Biopsy Schemes with the Fewest Cores for Detecting 95% of the Prostate Cancers Detected by a 24-Core Biopsy

Vincenzo Scattoni, Marco Raber, Firas Abdollah, Marco Roscigno, Federico Dehò, Diego Angiolilli, Carmen Maccagnano, Andrea Gallina, Umberto Capitanio, Massimo Freschi, Claudio Doglioni, Patrizio Rigatti, Francesco Montorsi

Research output: Contribution to journalArticlepeer-review


Background: The most efficient number and location of prostate biopsies remains a matter of debate. Objective: To identify the combination (number and location) of sampling sites that permits the detection of 95% of the prostate cancers (PCa) detected by a 24-core biopsy (24PBx). Design, setting, and participants: Six hundred and seventeen consecutive patients with a suspicion of PCa were prospectively enrolled. Intervention: A transrectal ultrasound-guided systematic 24PBx was prospectively performed with local anesthesia in an outpatient setting. The 24PBx was obtained by the overlapping of medial sextant, lateral sextant, octant subcapsular, and quadrant transition cores. Before fixation, each single core was individually marked and inked according to the prostatic location sampled. Measurements: We relied on a classification and regression tree analysis to identify four subgroups of patients with different PCa detection risk at initial biopsy, according to their clinical characteristics. Subsequently, we set the cancer-positive rate of the 24PBx at 100% and calculated PCa detection rates for 255 possible combinations of sampling sites. We selected the most advantageous biopsy scheme (defined as the combination of sampling sites that detected 95% of all the cancers with the minimal number of biopsy cores) for each patient subgroup. Finally, we internally validated the tumor detection rates by using the 10-fold cross-validation method. Results and limitations: The 24PBx detected PCa in 289 patients (46.8%). The analysis revealed that the most advantageous schemes for patients with a negative digital rectal exam (DRE), prostate volume (PV) ≤60 cm3, and age ≤65 yr was a combination of a 16-core biopsy. For patients with a negative DRE, PV ≤60 cm3, and age >65 yr or a negative DRE and PV >60 cm3, the most advantageous scheme was two different combinations of a 14-core biopsy. Finally, the sampling that permits detection of 95% of cancers in patients with a positive DRE was a combination of a 10-core biopsy. Conclusions: The most beneficial scheme varied according to the clinical characteristics of the patients. We propose a user-friendly flowchart to identify the most advantageous set of sampling sites according to patients' characteristics.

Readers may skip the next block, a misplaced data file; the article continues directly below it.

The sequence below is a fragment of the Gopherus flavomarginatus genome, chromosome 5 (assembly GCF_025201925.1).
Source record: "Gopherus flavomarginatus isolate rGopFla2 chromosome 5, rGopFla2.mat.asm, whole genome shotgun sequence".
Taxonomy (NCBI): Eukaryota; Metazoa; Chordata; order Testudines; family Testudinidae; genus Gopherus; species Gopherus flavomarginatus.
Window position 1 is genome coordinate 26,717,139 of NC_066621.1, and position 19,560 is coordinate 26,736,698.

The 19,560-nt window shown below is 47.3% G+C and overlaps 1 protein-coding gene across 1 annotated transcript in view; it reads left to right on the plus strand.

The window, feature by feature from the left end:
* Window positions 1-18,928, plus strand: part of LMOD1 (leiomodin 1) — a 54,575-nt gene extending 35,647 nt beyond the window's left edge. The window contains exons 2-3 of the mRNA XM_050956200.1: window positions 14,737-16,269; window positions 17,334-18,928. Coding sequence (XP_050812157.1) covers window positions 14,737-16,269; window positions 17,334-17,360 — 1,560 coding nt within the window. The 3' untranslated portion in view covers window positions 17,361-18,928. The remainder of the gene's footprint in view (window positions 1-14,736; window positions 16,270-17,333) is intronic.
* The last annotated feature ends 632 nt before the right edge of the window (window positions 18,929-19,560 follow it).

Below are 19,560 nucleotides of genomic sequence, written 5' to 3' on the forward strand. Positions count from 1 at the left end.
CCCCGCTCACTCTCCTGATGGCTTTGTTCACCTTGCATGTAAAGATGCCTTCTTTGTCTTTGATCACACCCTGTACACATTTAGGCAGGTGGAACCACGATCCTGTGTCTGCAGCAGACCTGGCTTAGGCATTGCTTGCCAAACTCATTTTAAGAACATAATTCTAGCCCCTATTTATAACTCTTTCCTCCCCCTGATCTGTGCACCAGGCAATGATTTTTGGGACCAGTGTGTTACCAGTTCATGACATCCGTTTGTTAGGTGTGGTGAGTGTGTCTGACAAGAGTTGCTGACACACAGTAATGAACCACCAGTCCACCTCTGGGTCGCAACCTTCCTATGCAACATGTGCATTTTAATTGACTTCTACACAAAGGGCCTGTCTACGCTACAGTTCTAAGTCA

Original languageEnglish
Pages (from-to)1-8
Number of pages8
JournalEuropean Urology
Issue number1
Publication statusPublished - Jan 2010


  • Diagnosis transrectal ultrasound
  • Prostate biopsy
  • Prostatic neoplasms

ASJC Scopus subject areas

  • Urology


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